How a Chicago Planner Event Mastered the Roundtable Discussion

February 20, 2020

When I first learned about Chicago Planner Master Class, I was intrigued. Put on by Ateema Media & Marketing, this series of events designed specifically for professional event planners and event marketers isn’t a typical talking-head education session or a loose networking opportunity. Instead, events (which take place several times a year) are structured as a brief introduction from a partner sponsor followed by 10 roundtable discussions on topics pre-selected by attendees.

I attended my first one this week and not only did I learn a lot, I was also impressed with the layout and flow of the event. Here are a few tips for planning your own event roundtables, based on Ateema’s success with this series.

Choose the right venue

The Master Class I attended took place at SX Sky Bar, in the recently overhauled Hotel Essex in Chicago’s South Loop. With a wide range of oversized, colorful furniture and unique nooks throughout the space, this new venue — also filled with natural light and overlooking Grant Park — lends itself perfectly to intimate group discussions. It was fun to flow through the space and pick a new perch, from a cozy booth to an Alice in Wonderland-esque high-backed chair to a low stool. In a typical ballroom setting with standard round tables, the structure of this event would not have been nearly as engaging.

SX Sky Bar photos credit: Kailley Lindman

Center Lounge    South Bar Lounge

Carefully explain the format to attendees ahead of time — several times

Ateema did a great job sending out informative email communications several days in advance of the event. This pre-event information, combined with an agenda handed out on-site (see below), ensured all participants knew exactly how the event would flow.

Pick relevant discussion topics

The discussion topics at the event were preselected in advance based on feedback from attendees, which was an excellent way to encourage participation and build interest. It’s important to pick relevant and timely topics that pique attendees’ interest (for example, we could have easily added a topic around health at events, based on the current coronavirus outbreak). 

Here’s what we talked about in the class:

  • How to draft a site plan while in a unique venue
  • Questions to consider when partnering with a DMC
  • Benefits of gamification at your events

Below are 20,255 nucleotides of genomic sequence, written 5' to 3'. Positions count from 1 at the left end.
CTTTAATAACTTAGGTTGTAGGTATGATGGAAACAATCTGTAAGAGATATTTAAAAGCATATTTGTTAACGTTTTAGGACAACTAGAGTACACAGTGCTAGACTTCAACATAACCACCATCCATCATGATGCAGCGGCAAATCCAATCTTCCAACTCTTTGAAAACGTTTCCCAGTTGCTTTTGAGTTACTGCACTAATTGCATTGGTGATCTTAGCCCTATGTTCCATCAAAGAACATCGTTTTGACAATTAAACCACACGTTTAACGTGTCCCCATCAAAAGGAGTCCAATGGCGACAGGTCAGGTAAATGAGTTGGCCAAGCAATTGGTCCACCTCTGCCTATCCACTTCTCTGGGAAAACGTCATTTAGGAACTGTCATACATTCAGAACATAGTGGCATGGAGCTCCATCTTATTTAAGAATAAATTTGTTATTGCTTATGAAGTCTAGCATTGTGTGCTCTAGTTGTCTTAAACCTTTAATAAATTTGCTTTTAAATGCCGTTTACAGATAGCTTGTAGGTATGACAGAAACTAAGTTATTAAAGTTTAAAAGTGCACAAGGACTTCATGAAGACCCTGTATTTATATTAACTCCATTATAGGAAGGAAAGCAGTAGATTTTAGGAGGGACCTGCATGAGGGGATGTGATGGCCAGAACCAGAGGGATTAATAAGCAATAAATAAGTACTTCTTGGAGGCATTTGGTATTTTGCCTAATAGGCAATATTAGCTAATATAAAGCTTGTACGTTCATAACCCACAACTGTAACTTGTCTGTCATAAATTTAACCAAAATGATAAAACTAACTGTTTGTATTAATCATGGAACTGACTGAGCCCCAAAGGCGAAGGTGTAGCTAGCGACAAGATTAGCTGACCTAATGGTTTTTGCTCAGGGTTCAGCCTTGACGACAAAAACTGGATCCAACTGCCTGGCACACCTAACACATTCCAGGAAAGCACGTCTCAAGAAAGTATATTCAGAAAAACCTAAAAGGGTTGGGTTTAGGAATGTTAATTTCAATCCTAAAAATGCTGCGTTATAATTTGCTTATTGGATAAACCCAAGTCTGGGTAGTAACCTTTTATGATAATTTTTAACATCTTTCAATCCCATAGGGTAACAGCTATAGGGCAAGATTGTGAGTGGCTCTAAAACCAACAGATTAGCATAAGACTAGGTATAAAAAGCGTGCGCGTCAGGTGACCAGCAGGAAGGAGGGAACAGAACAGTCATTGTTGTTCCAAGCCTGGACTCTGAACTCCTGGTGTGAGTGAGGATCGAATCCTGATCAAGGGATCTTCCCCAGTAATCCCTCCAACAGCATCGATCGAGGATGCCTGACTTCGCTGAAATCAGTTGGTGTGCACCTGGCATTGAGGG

• How to find local planner resources
  • Digital marketing strategies for your next big event
  • Using events as an outlet for CSR
  • What to look for when inspecting a potential event site
  • Choosing spatial assignments to best fit your event
  • How to incorporate new technology into your event design

Make agendas that are easy to follow

Building schedules in advance and assigning each person an order of tables would have been complicated and time-consuming for event staff. Instead, a staffer simply had a stack of schedules and handed them out one by one, in no particular order, during registration. This was an easy way to ensure everyone had a unique schedule and groups would be randomized, so that you’d interact with different groups at each session.

Stick to the scheduled times

While the event intro kicked off about 10 minutes late, the rest of the morning went as planned: From 9AM to 12PM, attendees visited all 10 roundtable discussions, following the format of 1 minute for brief introductions, 3 minutes of sponsor pitch and then 10-12 minutes of group discussion. Event organizers raised the volume of the music when it was time to switch areas, an easy way to signal the transition without being intrusive. We had 2 minutes to migrate to the next table, just like musical chairs. Keeping to schedule meant there was no confusion over what was taking place, when. 

Incorporate at least one active station

Two of the 10 stations featured something active. At one roundtable, we talked while making DIY candles from sand wax and fragrance in partnership with Live Art International (a company that sources live entertainment for groups), and another “roundtable” was a quick tour of Hotel Essex. We walked and talked quickly and got our blood flowing, which stimulated learning and knowledge retention from the morning.

Create sponsorship activations

Having a sponsor for each roundtable discussion was a killer way for event organizers to help cover their costs (or maybe even make a profit). For the most part, each sponsor was experienced with the topic at hand (for example, Luxe Productions led the group on new event technologies) and as such, attendees were keen to ask questions and be involved in the discussion.

Want to check out Chicago Master Planner Class for yourself? The next one is set for March 24 at City Winery; learn more here. Ateema also holds events in San Francisco.

How have you incorporated roundtable discussions into your events? What formats have brought you success, or what challenges have you learned from? Share with us in the comments or email me.


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